Charlie Austin's goals are more important

icon striker26 October ~ A manager walking out in the middle of a season is never a good thing. One doing so to drop down a division is even worse as it sends out a poor message for potential replacements. The problem is magnified further when the departed manager is personally responsible for bringing in your top player, with whom he has a great relationship. That is how the highly-rated Eddie Howe left Burnley to return to Bournemouth, muttering something about "personal reasons", and you'd think the fans would be distraught.

Those who liked him realised that he'd had to sell a lot of players and was doing his best with a young squad, that we are the highest scorers in the division and trying to get them to play the right way. However, many others thought differently. They didn't like that he was from down south (Burnley is a funny place like that), and that he didn't bark instructions and wave his arms on the touchline. Consistently throwing away leads and having the worst defence in the division didn't help either.

I was worried when Howe and his assistant Jason Tindall left. I feared a repeat of when Owen Coyle departed for Bolton mid-season almost three years ago and ripped the heart of the club, taking all the backroom staff and undermining the confidence of the players – all of which played a big part in our relegation that year. Howe has been replaced by Terry Pashley, our youth-team coach who has minimal experience of dealing with senior pros. Generally seen as being a great bloke, he's got a long history with the club but no track record and the signs weren't too good when free-scoring Blackpool turned up at Turf Moor last week.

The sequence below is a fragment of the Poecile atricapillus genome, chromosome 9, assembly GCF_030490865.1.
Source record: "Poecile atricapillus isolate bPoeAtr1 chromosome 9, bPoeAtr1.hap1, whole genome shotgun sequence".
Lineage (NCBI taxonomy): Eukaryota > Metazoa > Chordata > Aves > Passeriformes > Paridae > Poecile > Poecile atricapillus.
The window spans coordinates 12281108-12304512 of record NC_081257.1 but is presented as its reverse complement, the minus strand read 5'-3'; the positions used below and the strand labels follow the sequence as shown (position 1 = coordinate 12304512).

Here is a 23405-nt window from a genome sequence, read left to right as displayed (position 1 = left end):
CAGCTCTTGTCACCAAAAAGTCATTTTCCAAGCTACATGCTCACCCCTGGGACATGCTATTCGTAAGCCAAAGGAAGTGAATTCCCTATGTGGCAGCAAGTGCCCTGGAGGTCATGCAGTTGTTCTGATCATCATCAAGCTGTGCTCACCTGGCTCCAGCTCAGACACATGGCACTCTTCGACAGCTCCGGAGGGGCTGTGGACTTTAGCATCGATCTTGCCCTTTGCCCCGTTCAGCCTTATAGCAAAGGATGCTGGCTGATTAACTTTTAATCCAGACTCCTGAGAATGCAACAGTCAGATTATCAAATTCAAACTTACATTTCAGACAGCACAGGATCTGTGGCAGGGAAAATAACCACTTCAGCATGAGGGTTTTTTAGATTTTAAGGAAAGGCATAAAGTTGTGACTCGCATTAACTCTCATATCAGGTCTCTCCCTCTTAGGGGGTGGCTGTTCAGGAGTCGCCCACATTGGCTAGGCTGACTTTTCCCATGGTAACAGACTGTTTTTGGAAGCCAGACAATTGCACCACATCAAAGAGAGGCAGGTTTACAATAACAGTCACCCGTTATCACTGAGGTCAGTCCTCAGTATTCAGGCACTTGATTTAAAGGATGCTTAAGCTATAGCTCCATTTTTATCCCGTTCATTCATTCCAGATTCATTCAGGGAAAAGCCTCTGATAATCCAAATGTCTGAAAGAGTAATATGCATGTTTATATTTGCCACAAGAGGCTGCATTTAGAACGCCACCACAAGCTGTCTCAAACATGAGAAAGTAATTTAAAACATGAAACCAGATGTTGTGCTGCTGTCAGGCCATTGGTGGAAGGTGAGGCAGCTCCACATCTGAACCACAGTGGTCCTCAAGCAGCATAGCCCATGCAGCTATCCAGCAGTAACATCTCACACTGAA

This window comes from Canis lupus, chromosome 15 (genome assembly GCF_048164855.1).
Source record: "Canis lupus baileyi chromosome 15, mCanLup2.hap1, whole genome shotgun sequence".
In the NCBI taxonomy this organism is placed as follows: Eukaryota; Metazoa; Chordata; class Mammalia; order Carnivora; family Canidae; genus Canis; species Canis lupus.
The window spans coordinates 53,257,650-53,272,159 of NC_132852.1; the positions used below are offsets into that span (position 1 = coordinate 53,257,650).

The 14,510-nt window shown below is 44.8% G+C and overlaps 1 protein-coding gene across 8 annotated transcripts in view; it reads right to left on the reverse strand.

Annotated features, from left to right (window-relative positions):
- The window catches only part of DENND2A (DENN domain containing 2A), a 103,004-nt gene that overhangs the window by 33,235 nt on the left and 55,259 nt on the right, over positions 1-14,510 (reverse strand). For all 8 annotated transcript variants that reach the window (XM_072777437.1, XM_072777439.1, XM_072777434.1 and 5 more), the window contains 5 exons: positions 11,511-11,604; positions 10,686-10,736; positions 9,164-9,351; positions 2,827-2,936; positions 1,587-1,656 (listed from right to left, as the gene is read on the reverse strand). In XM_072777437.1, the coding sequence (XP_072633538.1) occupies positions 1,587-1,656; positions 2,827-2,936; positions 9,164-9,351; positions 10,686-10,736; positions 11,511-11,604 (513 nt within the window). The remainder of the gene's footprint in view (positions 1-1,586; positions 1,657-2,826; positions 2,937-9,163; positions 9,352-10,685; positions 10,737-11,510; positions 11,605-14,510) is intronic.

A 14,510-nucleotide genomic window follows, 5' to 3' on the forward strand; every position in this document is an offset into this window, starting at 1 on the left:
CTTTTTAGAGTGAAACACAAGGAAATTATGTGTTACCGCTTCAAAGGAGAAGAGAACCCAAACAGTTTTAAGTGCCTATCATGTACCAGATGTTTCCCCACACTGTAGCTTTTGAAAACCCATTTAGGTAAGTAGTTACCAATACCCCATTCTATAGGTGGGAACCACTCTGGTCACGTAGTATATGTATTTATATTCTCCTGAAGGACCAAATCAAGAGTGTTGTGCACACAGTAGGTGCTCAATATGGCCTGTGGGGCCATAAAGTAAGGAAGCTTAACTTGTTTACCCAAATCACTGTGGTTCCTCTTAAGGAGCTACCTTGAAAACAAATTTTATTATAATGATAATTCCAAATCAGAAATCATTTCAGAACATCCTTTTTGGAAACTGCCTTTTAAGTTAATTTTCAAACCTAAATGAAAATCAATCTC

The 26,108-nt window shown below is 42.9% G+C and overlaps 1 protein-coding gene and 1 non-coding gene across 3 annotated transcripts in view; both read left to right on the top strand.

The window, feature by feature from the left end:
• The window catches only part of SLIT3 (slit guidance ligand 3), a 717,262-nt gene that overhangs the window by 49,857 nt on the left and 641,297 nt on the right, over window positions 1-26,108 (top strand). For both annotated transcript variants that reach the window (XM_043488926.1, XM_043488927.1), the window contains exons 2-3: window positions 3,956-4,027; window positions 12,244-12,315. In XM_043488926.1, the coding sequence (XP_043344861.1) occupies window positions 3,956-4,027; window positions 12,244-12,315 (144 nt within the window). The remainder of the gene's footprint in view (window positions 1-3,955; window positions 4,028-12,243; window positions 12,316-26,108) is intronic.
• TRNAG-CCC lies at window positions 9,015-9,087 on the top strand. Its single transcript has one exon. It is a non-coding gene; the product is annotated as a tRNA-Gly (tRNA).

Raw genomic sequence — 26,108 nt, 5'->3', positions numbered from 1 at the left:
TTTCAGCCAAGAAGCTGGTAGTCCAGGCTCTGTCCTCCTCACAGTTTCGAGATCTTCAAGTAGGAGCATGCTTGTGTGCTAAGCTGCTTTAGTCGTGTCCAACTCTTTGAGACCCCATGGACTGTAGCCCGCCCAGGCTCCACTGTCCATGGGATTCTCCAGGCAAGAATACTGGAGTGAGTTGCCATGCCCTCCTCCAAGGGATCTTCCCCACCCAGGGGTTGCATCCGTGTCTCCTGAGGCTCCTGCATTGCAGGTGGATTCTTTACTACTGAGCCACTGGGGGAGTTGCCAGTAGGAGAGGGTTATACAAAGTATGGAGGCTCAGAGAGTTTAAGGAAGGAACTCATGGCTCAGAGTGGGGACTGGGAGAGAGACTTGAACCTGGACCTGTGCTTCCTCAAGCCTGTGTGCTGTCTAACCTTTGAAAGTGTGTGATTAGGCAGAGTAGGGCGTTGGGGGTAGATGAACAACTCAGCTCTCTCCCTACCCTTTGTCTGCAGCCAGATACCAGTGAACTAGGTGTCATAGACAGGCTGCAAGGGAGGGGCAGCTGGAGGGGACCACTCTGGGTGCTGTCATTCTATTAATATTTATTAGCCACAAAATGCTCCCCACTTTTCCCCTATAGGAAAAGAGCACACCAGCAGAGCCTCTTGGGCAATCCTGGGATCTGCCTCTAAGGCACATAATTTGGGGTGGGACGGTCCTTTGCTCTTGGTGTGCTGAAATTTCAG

Instead of the lilly-livered, defensively-fragile Burnley who had thrown away 13 points this year from winning positions (we'd be top of the league by five points if we'd maintained those) the visitors were met by an organised defence and Lee Grant, who pulled off a double save that was genuinely world class. We managed to keep only our second clean sheet of the season.

This year teams have needed to score at least once against Burnley to get something. For the last ten games they have had to score two for a point. That Burnley have the best attacking record in the division is only half the story – it is more accurate to say that Charlie Austin has the best attacking record. This year he has been phenomenal, scoring in the last eight games on the spin (equalling a club record), 15 goals in 11 League games, 18 in 14 for the season – he's got more goals than our neighbours Blackburn Rovers.

We knew Austin was good – he got 17 last year despite missing games and not taking penalties – but this year he has gone up at least a couple of levels. It's not just his goals, his all round play and workrate are fantastic, as is his movement which creates space for others. Just 23 and scoring at a far greater rate than David Nugent and Jay Bothroyd were when they were given England call-ups, it's a question of whether we sell him in January or this summer, unfortunately.

Cardiff on Saturday is a tough game. Despite seeming to be millions in debt and constantly on the verge of administration, they have built a very strong squad and should go up automatically this season. This is a tough time to play them, before their traditional spring wobble, so not too much is expected. A forward line that can involve Nicky Maynard, Heidar Helguson, Craig Bellamy, Joe Mason and Tommy Smith supported by a midfield of Peter Whittingham, Jordon Mutch, Kim Bo-Kyung, Don Cowie, Craig Noone, Craig Conway and Aron Gunnarsson terrifies me, frankly.

Then again the Championship is a notoriously unpredictable division so it wouldn't be a complete shock if we won. I wouldn't have believed a month ago Howe would walk out, drop down a division, be replaced by a softly-spoken stalwart who would oversee a clean sheet in his first game followed by an away win. If all of that can happen then maybe a Burnley victory at Cardiff isn't that implausible. There are no certainties at this level – with the exception, apparently, of Charlie Austin. Kevin Clarke

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